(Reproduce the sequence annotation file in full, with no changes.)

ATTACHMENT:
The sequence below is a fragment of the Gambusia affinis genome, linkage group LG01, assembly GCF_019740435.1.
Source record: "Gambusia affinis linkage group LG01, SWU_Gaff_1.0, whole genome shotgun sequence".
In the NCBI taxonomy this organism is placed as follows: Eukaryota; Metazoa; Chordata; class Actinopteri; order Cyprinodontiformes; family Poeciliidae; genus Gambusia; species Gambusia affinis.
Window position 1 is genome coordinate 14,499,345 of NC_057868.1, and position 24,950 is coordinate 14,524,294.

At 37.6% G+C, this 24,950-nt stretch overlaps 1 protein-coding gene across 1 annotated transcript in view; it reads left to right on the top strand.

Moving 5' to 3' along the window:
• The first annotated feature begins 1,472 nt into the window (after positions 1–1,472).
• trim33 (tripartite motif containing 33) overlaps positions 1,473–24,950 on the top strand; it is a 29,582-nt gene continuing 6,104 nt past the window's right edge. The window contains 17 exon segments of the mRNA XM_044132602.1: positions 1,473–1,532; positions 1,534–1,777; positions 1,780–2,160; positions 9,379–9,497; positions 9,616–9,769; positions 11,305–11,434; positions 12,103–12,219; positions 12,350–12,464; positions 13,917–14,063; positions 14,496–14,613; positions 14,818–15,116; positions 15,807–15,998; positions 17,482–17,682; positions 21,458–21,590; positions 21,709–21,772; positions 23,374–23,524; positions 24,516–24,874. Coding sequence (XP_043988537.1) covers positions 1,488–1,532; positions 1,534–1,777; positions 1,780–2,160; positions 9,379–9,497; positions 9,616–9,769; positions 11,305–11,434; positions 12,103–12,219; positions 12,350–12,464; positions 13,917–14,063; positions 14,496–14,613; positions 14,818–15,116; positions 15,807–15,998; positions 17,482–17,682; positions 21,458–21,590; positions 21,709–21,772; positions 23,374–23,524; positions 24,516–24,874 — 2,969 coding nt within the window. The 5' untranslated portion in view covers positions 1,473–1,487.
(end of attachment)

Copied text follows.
The sequence below is a fragment of the Gambusia affinis genome, linkage group LG01, assembly GCF_019740435.1.
Source record: "Gambusia affinis linkage group LG01, SWU_Gaff_1.0, whole genome shotgun sequence".
In the NCBI taxonomy this organism is placed as follows: Eukaryota; Metazoa; Chordata; class Actinopteri; order Cyprinodontiformes; family Poeciliidae; genus Gambusia; species Gambusia affinis.
Window position 1 is genome coordinate 14,499,345 of NC_057868.1, and position 24,950 is coordinate 14,524,294.

At 37.6% G+C, this 24,950-nt stretch overlaps 1 protein-coding gene across 1 annotated transcript in view; it reads left to right on the top strand.

Moving 5' to 3' along the window:
• The first annotated feature begins 1,472 nt into the window (after positions 1–1,472).
• trim33 (tripartite motif containing 33) overlaps positions 1,473–24,950 on the top strand; it is a 29,582-nt gene continuing 6,104 nt past the window's right edge. The window contains 17 exon segments of the mRNA XM_044132602.1: positions 1,473–1,532; positions 1,534–1,777; positions 1,780–2,160; positions 9,379–9,497; positions 9,616–9,769; positions 11,305–11,434; positions 12,103–12,219; positions 12,350–12,464; positions 13,917–14,063; positions 14,496–14,613; positions 14,818–15,116; positions 15,807–15,998; positions 17,482–17,682; positions 21,458–21,590; positions 21,709–21,772; positions 23,374–23,524; positions 24,516–24,874. Coding sequence (XP_043988537.1) covers positions 1,488–1,532; positions 1,534–1,777; positions 1,780–2,160; positions 9,379–9,497; positions 9,616–9,769; positions 11,305–11,434; positions 12,103–12,219; positions 12,350–12,464; positions 13,917–14,063; positions 14,496–14,613; positions 14,818–15,116; positions 15,807–15,998; positions 17,482–17,682; positions 21,458–21,590; positions 21,709–21,772; positions 23,374–23,524; positions 24,516–24,874 — 2,969 coding nt within the window. The 5' untranslated portion in view covers positions 1,473–1,487.